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EMDR: A trauma treatment


December 8, 2014
By Stephanie Conn

I’d like to introduce a treatment for trauma that has increasingly demonstrated to be helpful for first responders and members of the military: Eye Movement Desensitization and Reprocessing (EMDR), which is a mouthful, to say the least.

I won’t bore you with all of the psychobabble behind it, but hope to offer a useful description of something that might help you or your co-workers one day. I think it is a timely discussion, given the number of first responders whose struggles with mental health issues contributed to their suicides over the last year. I don’t think this treatment will resolve that issue — as there is much more to be done with prevention, police culture and support — but I believe it can significantly reduce the disturbance first responders experience following traumatic events.

EMDR was created by Francine Shapiro in 1987. Its use has increased drastically in the last decade, largely due to the widespread success of its application to military members exposed to traumatic events while at war. It’s been found to reduce posttraumatic stress symptoms in first responders, accident and assault victims and victims of many other traumatic incidents. To explain how it is believed to work, I must first describe how the memories of traumatic incidents are stored in the brain. Again, I’ll keep the psychobabble to a minimum.

When facing a traumatic event, the information-processing part of the brain, the cortex, is hijacked by the emotion-processing and storing part, the amygdala. This interrupts the brain’s ability to properly store the event in memory. Instead, it is stored as an emotional memory in bits and pieces — a smell, face, flash of the scene, etc.

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Since the story is fragmented, the brain doesn’t realize it has ended and keeps sending the person reminders because it thinks the threat is ongoing. This is why there might be flashbacks, nightmares and other ways of re-experiencing the traumatic event. The brain thinks it’s doing you a favor by continually bringing these fragments back to your attention to be dealt with.

EMDR is believed to help the brain put these fragments together. The eye movements, which I won’t describe here because they should be facilitated by an EMDR-trained clinician, are believed to stimulate both sides of the brain while you’re thinking about the most salient fragment of the trauma and your interpretation of it.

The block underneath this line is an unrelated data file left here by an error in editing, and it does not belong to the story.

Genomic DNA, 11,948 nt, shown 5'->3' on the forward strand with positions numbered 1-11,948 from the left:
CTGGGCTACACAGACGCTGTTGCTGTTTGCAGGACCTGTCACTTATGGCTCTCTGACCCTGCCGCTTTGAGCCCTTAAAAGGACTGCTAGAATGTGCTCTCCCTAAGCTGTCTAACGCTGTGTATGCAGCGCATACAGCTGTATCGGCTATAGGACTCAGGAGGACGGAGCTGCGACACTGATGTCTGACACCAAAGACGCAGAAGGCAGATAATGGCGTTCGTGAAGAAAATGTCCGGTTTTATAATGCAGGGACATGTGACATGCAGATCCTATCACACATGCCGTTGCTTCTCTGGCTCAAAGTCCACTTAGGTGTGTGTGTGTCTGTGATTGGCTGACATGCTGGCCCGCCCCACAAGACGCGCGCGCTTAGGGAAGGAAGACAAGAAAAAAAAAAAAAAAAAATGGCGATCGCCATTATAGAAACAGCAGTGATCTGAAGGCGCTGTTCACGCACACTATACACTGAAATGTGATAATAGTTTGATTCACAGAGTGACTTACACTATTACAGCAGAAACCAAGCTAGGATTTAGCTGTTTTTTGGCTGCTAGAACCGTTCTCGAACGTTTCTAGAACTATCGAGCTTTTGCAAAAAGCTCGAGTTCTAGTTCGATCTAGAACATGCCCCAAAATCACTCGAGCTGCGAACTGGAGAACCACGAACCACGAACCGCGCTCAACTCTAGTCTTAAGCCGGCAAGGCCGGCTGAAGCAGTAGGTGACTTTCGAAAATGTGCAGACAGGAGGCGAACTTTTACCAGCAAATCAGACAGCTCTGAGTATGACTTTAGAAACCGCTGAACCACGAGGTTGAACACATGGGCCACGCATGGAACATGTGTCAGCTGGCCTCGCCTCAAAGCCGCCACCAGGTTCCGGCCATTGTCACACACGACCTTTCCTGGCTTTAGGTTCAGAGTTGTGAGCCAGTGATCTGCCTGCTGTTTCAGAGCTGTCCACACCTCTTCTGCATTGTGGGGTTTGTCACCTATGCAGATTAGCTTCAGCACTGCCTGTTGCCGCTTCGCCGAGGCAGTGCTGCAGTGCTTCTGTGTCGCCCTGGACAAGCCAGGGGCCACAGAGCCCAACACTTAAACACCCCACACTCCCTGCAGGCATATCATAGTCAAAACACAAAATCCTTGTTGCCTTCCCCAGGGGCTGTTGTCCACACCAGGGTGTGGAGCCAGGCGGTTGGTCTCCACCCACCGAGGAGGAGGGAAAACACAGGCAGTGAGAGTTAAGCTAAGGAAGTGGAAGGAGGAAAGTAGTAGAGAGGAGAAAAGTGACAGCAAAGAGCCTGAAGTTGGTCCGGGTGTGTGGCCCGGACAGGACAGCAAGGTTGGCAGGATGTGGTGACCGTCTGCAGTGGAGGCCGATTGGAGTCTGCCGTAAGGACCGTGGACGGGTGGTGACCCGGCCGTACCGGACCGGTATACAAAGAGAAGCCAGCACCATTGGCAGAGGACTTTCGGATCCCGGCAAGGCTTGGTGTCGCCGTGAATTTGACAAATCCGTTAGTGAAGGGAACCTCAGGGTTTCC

The image, your thoughts, your emotional reactions and any physical sensations are all pulled together to integrate the event into a whole. You are then able to properly store the whole memory in your brain, adjust your skewed interpretation of it and, consequently, become desensitized to it. This lowers your disturbance level, usually to the degree that it is not disturbing at all.

The reprocessing aspect entails you being able to use the information processing part of your brain, the cortex, which was hijacked at the time of the event. In this way, you have integrated your understanding of the event, which might include resolving unfair self-judgments that tend to exacerbate traumatic reactions.

This process will not make you forget your trauma nor make you indifferent to a loss. You may still be sad about a loss, but that would be appropriate. What EMDR does is give you relief from environmental triggers, extreme emotional distress and any self-reproach that might stem from the event. EMDR works whether the traumatic event was last week or 25 years ago.

I’ve actually worked with clients whose traumas were more than 20 years ago and they were astonished at how different they felt about the event after just one EMDR session. EMDR is also useful for events beyond the large, discrete traumas police officers face on the job such as some of the smaller, ongoing, complex events that are disturbing.

Sound too good to be true? I agree but I have read the research and, more importantly, I have seen how well it works with my own eyes. I have even had it myself. Attempts to discredit it only serve to offer more support because it worked too well to not be considered effective. Theories of it being a placebo effect have also been tested and ruled out. Its effects are permanent since the memory is believed to be integrated.

If you or someone you know is struggling with a distressing event, I would urge you to read more about EMDR and find an EMDR-trained counsellor. I want to emphasize that this is not something that a counsellor is doing to you. This is something your brain wants to do anyway (hence all the reminders it keeps giving you of the event) and it simply needs some facilitation to complete the process.

One session won’t do it all but it will make an appreciable difference, motivating you to continue until you can put the event behind you. Making EMDR available to all first responders, coupled with organizational support and a shift in the police culture that discourages help-seeking, could make a dramatic difference in the number of police officers suffering from the effects of traumatic events.


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